These days, the primary function of the Electoral College is to give small states a modestly disproportionately large share in the presidential tally. The fact that nearly all states allocate their electoral votes on a winner-take-all basis also means that candidates focus on the relatively small number of medium-to-large "swing" states, but that's not a function of the Electoral College itself.
The Electoral College has never functioned in the way that Hamilton expected. The first two elections were won by Washington almost by acclamation. By the election of 1796, political parties had emerged to provide national unification and tickets (which were rationalized after the 12th Amendment fixed the problem that the 1800 election exposed), and national tickets meant that voters found themselves effectively voting for President and Vice President, even if they were technically voting for electors.
But even without an Electoral College doing the job of filtering the popular will, presidential elections worked more or less as Hamilton would have liked until fairly recently. The parties filled the gap, stepping in to perform the filtering role. Party leaders chose candidates themselves, with an emphasis on "ability and virtue." That's not to say that candidates were always ideal or that in the era of "smoke-filled rooms" there were no populist candidates. However, just as the Electoral College as Hamilton envisioned it would have performed a substantial process of filtering direct democracy, so the parties as they actually emerged performed that process in reality.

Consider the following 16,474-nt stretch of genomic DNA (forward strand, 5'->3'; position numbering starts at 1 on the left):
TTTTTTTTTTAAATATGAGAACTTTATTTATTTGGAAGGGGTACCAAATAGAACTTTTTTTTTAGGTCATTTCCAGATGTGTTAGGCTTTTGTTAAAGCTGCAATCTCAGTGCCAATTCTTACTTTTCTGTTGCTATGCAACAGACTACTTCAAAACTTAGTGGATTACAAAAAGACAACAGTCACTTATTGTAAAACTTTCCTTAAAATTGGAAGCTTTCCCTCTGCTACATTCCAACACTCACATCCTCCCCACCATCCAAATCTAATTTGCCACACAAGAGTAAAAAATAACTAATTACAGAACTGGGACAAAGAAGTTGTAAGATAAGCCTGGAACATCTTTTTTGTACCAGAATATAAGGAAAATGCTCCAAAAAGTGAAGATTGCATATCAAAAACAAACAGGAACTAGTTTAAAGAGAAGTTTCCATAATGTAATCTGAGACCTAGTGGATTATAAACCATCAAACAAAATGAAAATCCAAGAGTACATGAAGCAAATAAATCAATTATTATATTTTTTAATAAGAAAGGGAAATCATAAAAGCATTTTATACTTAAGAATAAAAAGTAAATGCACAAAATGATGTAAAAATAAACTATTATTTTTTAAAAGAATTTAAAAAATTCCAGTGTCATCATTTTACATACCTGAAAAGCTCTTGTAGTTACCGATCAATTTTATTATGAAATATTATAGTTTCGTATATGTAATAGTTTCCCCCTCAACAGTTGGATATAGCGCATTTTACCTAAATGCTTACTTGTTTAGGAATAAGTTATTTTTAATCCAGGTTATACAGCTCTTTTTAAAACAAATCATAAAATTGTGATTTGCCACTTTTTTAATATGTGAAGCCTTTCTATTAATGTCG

That changed in the 20th Century as primaries democratized candidate selection. By 1968 that led to polarization. Primary voters more strongly associate with a party's ideological core, and once realignment due to Nixon's southern strategy kicked in, that meant that Democratic candidates need to run left in the primaries and to the center in the general, while Republican candidates need to run right in the primaries and to the center in the general. The need to skew to the party's base in the primaries in turn led party leaders to worry that primaries would nominate candidates with less appeal to swing voters in the general, which in turn led to such institutions as super-delegates.